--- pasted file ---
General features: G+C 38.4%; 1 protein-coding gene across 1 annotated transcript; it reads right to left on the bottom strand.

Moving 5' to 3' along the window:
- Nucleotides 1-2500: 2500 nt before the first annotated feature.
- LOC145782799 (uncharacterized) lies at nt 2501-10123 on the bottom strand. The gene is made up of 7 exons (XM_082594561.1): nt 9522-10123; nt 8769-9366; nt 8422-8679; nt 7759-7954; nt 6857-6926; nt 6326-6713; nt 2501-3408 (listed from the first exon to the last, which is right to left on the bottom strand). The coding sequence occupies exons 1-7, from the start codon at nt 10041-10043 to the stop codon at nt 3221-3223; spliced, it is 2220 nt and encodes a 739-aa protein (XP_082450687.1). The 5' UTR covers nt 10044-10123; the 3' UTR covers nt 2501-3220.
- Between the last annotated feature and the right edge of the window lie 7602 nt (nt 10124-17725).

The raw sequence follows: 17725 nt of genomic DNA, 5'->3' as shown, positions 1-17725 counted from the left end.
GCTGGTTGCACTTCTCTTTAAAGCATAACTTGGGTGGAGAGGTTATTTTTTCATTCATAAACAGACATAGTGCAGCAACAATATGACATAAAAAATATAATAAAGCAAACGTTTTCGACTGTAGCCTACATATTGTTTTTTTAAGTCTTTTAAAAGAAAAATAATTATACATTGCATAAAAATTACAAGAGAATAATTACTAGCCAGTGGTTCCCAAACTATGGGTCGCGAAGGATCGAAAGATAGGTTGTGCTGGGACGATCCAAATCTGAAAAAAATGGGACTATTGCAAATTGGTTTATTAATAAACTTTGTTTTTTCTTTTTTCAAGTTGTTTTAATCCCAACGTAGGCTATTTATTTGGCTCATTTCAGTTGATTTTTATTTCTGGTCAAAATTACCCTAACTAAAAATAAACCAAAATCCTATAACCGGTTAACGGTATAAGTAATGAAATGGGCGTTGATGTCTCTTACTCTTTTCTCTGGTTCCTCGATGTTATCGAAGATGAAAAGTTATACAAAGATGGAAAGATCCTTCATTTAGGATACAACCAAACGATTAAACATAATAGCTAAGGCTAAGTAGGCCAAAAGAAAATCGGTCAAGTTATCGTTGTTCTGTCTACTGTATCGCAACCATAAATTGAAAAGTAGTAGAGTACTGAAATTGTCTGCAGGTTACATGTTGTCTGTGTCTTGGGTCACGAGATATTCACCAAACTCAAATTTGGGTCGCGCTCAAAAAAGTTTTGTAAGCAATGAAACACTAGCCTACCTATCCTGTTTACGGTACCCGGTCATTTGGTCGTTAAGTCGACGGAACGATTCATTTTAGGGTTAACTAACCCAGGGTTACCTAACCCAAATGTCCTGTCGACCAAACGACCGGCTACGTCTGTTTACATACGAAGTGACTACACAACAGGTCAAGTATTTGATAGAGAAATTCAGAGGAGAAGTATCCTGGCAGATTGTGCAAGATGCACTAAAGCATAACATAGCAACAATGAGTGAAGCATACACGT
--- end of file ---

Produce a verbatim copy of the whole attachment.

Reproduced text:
General features: G+C 38.4%; 1 protein-coding gene across 1 annotated transcript; it reads right to left on the bottom strand.

Moving 5' to 3' along the window:
- Nucleotides 1-2500: 2500 nt before the first annotated feature.
- LOC145782799 (uncharacterized) lies at nt 2501-10123 on the bottom strand. The gene is made up of 7 exons (XM_082594561.1): nt 9522-10123; nt 8769-9366; nt 8422-8679; nt 7759-7954; nt 6857-6926; nt 6326-6713; nt 2501-3408 (listed from the first exon to the last, which is right to left on the bottom strand). The coding sequence occupies exons 1-7, from the start codon at nt 10041-10043 to the stop codon at nt 3221-3223; spliced, it is 2220 nt and encodes a 739-aa protein (XP_082450687.1). The 5' UTR covers nt 10044-10123; the 3' UTR covers nt 2501-3220.
- Between the last annotated feature and the right edge of the window lie 7602 nt (nt 10124-17725).

The raw sequence follows: 17725 nt of genomic DNA, 5'->3' as shown, positions 1-17725 counted from the left end.
GCTGGTTGCACTTCTCTTTAAAGCATAACTTGGGTGGAGAGGTTATTTTTTCATTCATAAACAGACATAGTGCAGCAACAATATGACATAAAAAATATAATAAAGCAAACGTTTTCGACTGTAGCCTACATATTGTTTTTTTAAGTCTTTTAAAAGAAAAATAATTATACATTGCATAAAAATTACAAGAGAATAATTACTAGCCAGTGGTTCCCAAACTATGGGTCGCGAAGGATCGAAAGATAGGTTGTGCTGGGACGATCCAAATCTGAAAAAAATGGGACTATTGCAAATTGGTTTATTAATAAACTTTGTTTTTTCTTTTTTCAAGTTGTTTTAATCCCAACGTAGGCTATTTATTTGGCTCATTTCAGTTGATTTTTATTTCTGGTCAAAATTACCCTAACTAAAAATAAACCAAAATCCTATAACCGGTTAACGGTATAAGTAATGAAATGGGCGTTGATGTCTCTTACTCTTTTCTCTGGTTCCTCGATGTTATCGAAGATGAAAAGTTATACAAAGATGGAAAGATCCTTCATTTAGGATACAACCAAACGATTAAACATAATAGCTAAGGCTAAGTAGGCCAAAAGAAAATCGGTCAAGTTATCGTTGTTCTGTCTACTGTATCGCAACCATAAATTGAAAAGTAGTAGAGTACTGAAATTGTCTGCAGGTTACATGTTGTCTGTGTCTTGGGTCACGAGATATTCACCAAACTCAAATTTGGGTCGCGCTCAAAAAAGTTTTGTAAGCAATGAAACACTAGCCTACCTATCCTGTTTACGGTACCCGGTCATTTGGTCGTTAAGTCGACGGAACGATTCATTTTAGGGTTAACTAACCCAGGGTTACCTAACCCAAATGTCCTGTCGACCAAACGACCGGCTACGTCTGTTTACATACGAAGTGACTACACAACAGGTCAAGTATTTGATAGAGAAATTCAGAGGAGAAGTATCCTGGCAGATTGTGCAAGATGCACTAAAGCATAACATAGCAACAATGAGTGAAGCATACACGT